Seeing the whole picture
People facing multiple and complex issues rarely have to deal with one service, but find themselves interacting with multiple parts of the system including homelessness services, drug and alcohol treatment, healthcare and criminal justice.
Often, trying to fix or invent one individual service is not enough. While you mend one part of the system another breaks, or there are damaging unintended consequences caused by change in one area.
Systems mapping can help local areas to better understand how people facing multiple and complex needs consistently fail to get the help they need and crucially where there is most potential to help them.
It turns the lens away from individuals or services to the wider context in which they live or operate. Systems can include people, organisations, institutions, commissioners, policies and even wider societal values.
The Revolving Doors Agency approach
Our process was developed through our experience of changing services and systems and underpinned by key academic theory on systems thinking and action research, in particular Danny Burns.
Burns emphasises a highly collaborative approach which seeks fundamentally to engage those experiencing the system – people with experience of the complex nature of the problem. This echoes participatory research approaches, in which those often considered ‘powerless’ influence the direction of research.
Our approach also borrows from appreciative enquiry which explores the strengths and positives which already exist. Every system has hidden and underutilised strengths which can help drive transformative change.
1. Burns et al, 2012
2. Ludema and Fry, 2008
Our approach involves
- Valuing collaboration in which participants learn their way to a solution
- Engaging numerous stakeholders with different perspectives
- Large scale action learning events
- Understanding of the power dynamics between participants
- Involvement of those with direct experience of the issues
- Making most of existing strengths in an area and build on what was working well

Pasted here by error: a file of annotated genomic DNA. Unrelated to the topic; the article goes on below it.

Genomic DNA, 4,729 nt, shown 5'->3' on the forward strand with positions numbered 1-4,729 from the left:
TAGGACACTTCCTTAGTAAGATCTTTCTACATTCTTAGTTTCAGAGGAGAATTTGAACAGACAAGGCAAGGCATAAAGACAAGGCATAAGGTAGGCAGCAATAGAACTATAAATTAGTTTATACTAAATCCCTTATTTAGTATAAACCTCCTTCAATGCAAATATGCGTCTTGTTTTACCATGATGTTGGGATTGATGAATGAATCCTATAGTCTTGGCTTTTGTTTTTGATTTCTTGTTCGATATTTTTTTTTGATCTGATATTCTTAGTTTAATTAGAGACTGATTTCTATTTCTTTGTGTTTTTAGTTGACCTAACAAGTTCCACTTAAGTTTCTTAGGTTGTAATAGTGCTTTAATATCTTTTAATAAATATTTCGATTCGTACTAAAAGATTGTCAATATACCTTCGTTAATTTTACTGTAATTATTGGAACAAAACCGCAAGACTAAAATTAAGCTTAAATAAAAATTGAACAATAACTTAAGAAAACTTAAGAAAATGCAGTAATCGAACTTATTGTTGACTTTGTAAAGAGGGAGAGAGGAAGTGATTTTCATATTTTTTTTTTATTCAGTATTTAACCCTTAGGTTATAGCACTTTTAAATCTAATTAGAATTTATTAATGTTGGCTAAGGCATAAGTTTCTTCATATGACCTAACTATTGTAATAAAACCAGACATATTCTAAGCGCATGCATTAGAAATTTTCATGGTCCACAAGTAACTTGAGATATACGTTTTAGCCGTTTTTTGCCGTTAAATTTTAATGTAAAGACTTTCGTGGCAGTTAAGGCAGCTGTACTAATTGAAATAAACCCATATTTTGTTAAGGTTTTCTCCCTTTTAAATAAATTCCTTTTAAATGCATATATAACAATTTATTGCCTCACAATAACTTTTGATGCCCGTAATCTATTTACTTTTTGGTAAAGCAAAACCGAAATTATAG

We have conducted system mapping in both Hertfordshire and in Sutton
This involved a series of stages including securing strategic commitment, scoping the different sectors, identifying stakeholders, coming together at a learning event and establishing enquiry groups on key emerging themes.
In both areas, the system mapping led to changes.
The process was supported by Sarah Pickup, Deputy Chief Executive at Hertfordshire County Council. In shaping the strategic direction from the beginning, involving multiple stakeholders and allocating essential resources, this senior involvement helped ensure the longevity of the process. Hertfordshire County Council have subsequently commissioned a new multiple needs service that aims to work with people who experience multiple problems.
We met early on with the Director of Public Health, Dr Nicola Lang, who championed this work locally, as well as commissioners and strategic leads from the Metropolitan Police, Housing, Mental Health & Community Services, and Drug and Alcohol partnership. We were already aware of exciting work underway in the borough, in particular the development of the Central Sutton mental health partnership through the Our Place! Community Budget programme. In Sutton, Dr Nicola Lang and team took forward many of the recommendations, as well as pioneering new approaches to ensure former prisoners are registered with a GP on release.